Pleased as I am that he thought my suggestion to Ben at Chemically Imbalanced was a good one I am still very jealous, as I spent ages trying to make qishr a couple of years ago and just couldn’t get the ingredients (or a good recipe!)

How did it taste?

“heavy. like a ginger tea with an espresso’s bod. floral. a wee bit piquant. hugely enjoyable before bed. nasal passage-clearing. like a barbecue sauce made of dried apples and spices.”

Which sounds pretty good to me. He kindly includes his own recipe in the post.

[tags]qishr, coffee blogs, coffee, coffee history[/tags]

6 Comments Qishr

  1. jim

    I tried a load of the modern recipes (which is, I assume, what you are asking about). I never got hold of freshly dried cherry meat. Coffee cooked up with ginger just wasn’t good, no matter how much sugar was used, because inevitably you got turkish style coffee and hideous overextraction. I shudder remembering it. I think I tried all 5 recipes I found (oh yes, that many) and they were all very similar and all very horrible.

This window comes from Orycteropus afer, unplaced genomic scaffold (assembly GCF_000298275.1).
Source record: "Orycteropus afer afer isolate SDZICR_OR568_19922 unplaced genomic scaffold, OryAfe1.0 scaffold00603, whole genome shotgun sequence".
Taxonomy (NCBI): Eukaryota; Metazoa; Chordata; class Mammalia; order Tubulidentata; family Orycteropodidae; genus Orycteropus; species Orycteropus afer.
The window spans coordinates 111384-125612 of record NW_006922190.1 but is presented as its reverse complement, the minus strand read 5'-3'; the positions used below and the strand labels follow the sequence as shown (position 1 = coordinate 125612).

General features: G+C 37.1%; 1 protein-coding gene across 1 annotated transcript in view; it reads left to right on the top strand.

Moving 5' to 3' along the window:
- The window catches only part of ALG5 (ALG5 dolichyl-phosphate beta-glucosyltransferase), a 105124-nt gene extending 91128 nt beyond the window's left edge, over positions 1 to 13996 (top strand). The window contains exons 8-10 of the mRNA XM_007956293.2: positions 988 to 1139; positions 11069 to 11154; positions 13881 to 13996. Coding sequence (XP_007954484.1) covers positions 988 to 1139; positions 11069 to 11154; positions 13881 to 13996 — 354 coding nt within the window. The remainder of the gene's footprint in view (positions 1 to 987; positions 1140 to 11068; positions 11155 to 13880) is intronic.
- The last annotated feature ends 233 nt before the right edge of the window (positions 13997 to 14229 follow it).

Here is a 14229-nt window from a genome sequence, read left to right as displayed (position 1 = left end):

Often I would see it refered to as parchment tea (which would be much easier to get hold of but I can’t imagine it being very tasty at all!)

    Need to grow lots of coffee. And move somewhere warm.

  2. Thompson Owen

    We are selling Qishr now, no not the cups, but the dried coffee husks from Yemen. I arranged to get this when I was there last November. Frankly, I really don’t think you need a recipe. You brew it straight- no grinding, no additives. It naturally has a fresh ginger note, as well as rose hip tea flavors. The bad reviews make me think some might have had poor quality husks – I mean, bad dry processing results in moldy fruit skins – ugh. One problem with finding info about Qishr is all the spellings! Quishir, Keshir, Geshir … egad

  3. A. Ashley

    Qishr is not made from dried coffee cherries but from the skin (parchment) that remains on the seed after the fruit, or pulp, has been removed. It’s like a little papaer jacket on the seed of the coffee cherry…

  4. Brendon Parsons


    Qishr is definitely made from the husk and pulp, not the parchment layer. Qishr is colored, and looks like the husks. Parchment has no color, and is papery-thin.

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